July 20th – Sunday 7pm – at LIC BAR! Outdoor Show!

TShaner & Band outdoor show July 20 We are doing an EARLY OUTDOOR show at the LIC Bar in Long Island City, 5 minutes from Manhattan on the 7 train. A few blocks frm G train too. Our friend Gustavo invited us to play outdoors at 7 pm. It’ll be Bob “Gentleman Bob” Sharkey, Manami Morita, Dan “Handsome Dan” Green, & Bob Edinger and me. Music is not allowed after 8 pm, so be prompt, friends. They have good beers there. It’s a great NYC bar, for sure. A great and happening neighborhood. Great restaurants too.

June 22nd – Sunday 9pm – Acoustic Set at the Treehouse Upstairs at 2A (25 Ave A NYC)

tom shaner 2A JUne 22

A really enjoyable spot down in the LES.

June 11th – Wednesday 9pm – Playing at De Barra’s in Clonakilty, Ireland.

Always a fun time when I get the chance to venture to West Cork and play at Gavin Moore’s sitting room sessions.

I love deBarra’s.

New Record Update – on the Home Stretch!

last stretchNew Album UPDATE – I think I have only 4 pages of notes left to wrestle through!(but things could change). As with any journey, sometimes the last lift to the summit is the hardest. I think that’s where we are, but it has been a fun and challenging road the last month and a half. I am lucky to have musicians and friends tom mic sing guit too 2like Manami Morita, Dan Green, Alexander Bishop, Bob Sharkey, Zak Croxall, Bob Edinger, Fen Ikner, & Matt Dallow on my team. Man oh man, I do appreciate them all. Trying to do all their fantastic contributions justice. But it might be a few weeks before it’s done, maybe sooner…workin’ away…gettin’ there. Studio image shot by Brian C. Harnick

Rest in Peace Pete Seeger. Your Great Work Will Live On.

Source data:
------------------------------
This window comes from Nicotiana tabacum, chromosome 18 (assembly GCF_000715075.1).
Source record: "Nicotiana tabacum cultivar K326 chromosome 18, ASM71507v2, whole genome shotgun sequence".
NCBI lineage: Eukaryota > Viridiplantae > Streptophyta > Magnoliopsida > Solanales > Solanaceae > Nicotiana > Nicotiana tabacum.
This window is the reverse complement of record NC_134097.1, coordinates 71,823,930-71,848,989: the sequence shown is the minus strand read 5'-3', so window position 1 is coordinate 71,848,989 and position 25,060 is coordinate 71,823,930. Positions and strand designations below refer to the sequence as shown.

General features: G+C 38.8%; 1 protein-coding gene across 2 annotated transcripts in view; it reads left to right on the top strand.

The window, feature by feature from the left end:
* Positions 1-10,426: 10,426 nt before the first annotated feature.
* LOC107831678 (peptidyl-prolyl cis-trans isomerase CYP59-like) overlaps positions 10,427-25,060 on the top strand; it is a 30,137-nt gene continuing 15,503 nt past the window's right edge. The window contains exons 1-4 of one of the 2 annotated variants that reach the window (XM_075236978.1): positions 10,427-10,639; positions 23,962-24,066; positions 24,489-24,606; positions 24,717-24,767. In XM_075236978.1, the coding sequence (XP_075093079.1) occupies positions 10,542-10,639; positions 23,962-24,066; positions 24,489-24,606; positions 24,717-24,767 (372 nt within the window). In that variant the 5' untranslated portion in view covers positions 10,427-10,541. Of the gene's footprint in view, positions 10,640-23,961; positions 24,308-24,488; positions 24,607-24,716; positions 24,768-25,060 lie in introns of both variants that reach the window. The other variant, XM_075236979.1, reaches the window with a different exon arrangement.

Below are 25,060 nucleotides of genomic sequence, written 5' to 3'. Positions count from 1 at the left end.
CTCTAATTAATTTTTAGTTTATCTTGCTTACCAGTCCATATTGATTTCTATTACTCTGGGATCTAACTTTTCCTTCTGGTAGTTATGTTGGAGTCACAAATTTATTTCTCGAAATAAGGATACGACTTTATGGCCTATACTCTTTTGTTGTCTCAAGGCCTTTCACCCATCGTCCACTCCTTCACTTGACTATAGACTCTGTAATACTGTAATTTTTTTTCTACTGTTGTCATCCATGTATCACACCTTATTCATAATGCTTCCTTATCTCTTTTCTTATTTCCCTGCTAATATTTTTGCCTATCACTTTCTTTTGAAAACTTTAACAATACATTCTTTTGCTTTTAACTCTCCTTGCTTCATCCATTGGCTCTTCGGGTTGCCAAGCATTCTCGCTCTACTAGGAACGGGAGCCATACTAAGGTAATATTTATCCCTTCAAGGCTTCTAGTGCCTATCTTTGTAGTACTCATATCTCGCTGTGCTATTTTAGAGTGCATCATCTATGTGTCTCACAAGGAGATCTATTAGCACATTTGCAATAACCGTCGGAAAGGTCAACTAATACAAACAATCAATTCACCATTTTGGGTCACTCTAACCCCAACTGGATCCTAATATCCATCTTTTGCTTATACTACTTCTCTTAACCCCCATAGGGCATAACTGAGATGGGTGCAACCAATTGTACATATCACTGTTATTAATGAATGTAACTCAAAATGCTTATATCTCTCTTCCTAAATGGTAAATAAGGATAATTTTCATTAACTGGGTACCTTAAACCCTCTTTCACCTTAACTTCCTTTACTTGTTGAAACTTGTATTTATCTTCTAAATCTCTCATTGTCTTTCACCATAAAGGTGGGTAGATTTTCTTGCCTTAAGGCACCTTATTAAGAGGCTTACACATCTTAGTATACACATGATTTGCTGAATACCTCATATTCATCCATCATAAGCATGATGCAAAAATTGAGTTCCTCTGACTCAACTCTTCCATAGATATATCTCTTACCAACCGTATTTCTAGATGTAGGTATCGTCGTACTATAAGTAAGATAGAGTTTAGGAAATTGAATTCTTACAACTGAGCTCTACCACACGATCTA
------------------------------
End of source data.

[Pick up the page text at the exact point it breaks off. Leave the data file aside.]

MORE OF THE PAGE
A great man is gone. I saw him play a few times. Most recently in 2008 at the chili pepper festival in Brooklyn and even at 90, he was amazing. Like a banjo playin’ James Brown in terms of commitment and soul. You will never forget Pete Seeger if you see that documentary, “The Power of Song.” SEE IT! Forgive the long post, read if you want. But to me, Pete Seeger was as important as Louis Armstrong or Elvis Presley or Chuck Berry. But he was, in many ways, more consequential. And I only know about one-tenth of what he did. Maybe not even! But his brilliant, soulful, uncanny, tireless mixture of music and social activism was fairly unique. Who was Pete Seeger? He was many things, but among those things, he was a roving song catcher, songwriter, great banjo player, a man with deep concern for humanity and the planet who also helped teach America about its soulful song traditions that lived and breathed out of the mainstream, songs found in the shade of a mountain home somewhere, or being strummed and sung in the dank of a hollow waiting to be discovered and preserved. I thought he was sort of a corny banjo playin’ folk singer when I was a kid. Though I knew he wrote “If I Had a Hammer” and “turn, Turn, Turn,” I didn’t know much else. As I got further into more folk kinda stuff through Dylan, I learned about Woody Guthrie. But then I slowly saw what cataclysmic force Seegar was. His parents were classical musicians and they took their young kids into Appalachia and the deep south in the 1920s to try and “culture” the poor rural folks about music. Little did they know it was THEY that were gonna be schooled in deep American roots and folk music. They were blown away by the singin’ and playing of these remote people. It lit a fire in young Pete. He did go onto Harvard, but didn’t finish. Obsessed with music and the banjo and social he started a relatively itinerant life as a song catcher. He befriended Woody Guthrie, Leadbelly, Paul Robeson, many others. He not only introduced great songs to a wider audience, he constantly tried to weave together social justice and music, seeing them as parts of the same fabric of humanity. He had a big hit in the early 1950s with his folk singing harmony group “The Weavers” with Leadbelly’s “Goodnight Irene.” Though they sanitized the song a bit, the success brought greater opportunities to share what he felt was great American music. But due to his decades long association with left wing causes and earlier interest in his college years with communism, he was subpoenaed to testify before congress about his beliefs and asked to name names. He refused to offer anything, (as was his right) and was cited for contempt and his professional music career was destroyed and new TV show offer rescinded. He was blacklisted and by the late 1950s with a wife and children and a home on the Hudson, broke and blacklisted, he resorted to teaching banjo. He taught hundreds of people the banjo. Also during this time he not only met the young Martin Luther KIng, jr.,(where he introduce a song he had discovered, “We Shall Overcome” to King) Also during the late 1950s, he went to Africa and other parts of the world with his family and a film camera to look for songs and learn. He brought back “The Lion Sleeps Tonight,” which he learned in Africa. By the early 1960s his influence reignited in a big way. A folk boom was happening and he was its godfather. He helped create the Newport Folk Festival. Was an important early booster of the young Bob Dylan? Peter, Paul, and Mary had a massive hit with Pete’s song “If I Had A Hammer.” He also subtlety, with what little money he had, videotaped get togethers with such greats as Mississippi John Hurt for a small station. By 1965, though he was still not welcome on TV, the Byrds had a huge hit with his song “Turn, Turn, Turn.” Along the way, Seeger was always keeping Woody Guthrie’s songs alive in his performances. During the Viet Nam era, he wrote “Where Have All the Flowers Gone?” and “Waist Deep in the Big Muddy.” It was this last song that he was invited to perform in 1968 on “The Smothers Brothers” show. But CBS did not want him on. Eventually the show did air with the steely-spined protest song that metaphorically taunted Lyndon Johnson failing and bloody strategy in to Viet Nam. By the late 1960s into the 70′s he grew more and more indignant about the degradation of the environment. He founded the “Clearwater Festival” to raise awareness about what had been done to the might Hudson. He is arguably one of the critical leaders to draw attention to the destruction of such jewels as the Hudson River and his tireless concern led to the Hudson slow, continuing, revival. I could go on, but I will stop. He was a great American artist and citizen of the world. His life makes most of us look like we neber got up out of bed. But his charge is that you d! And that you live and listen and sing and care. Things are more connected than we sometimes want to remember, but it is in forgetting THAT truth that creates a lot of our problems. In the vital present we can honor the past and the good traditions it offers and still create new things live for a better future. Thanks, Pete.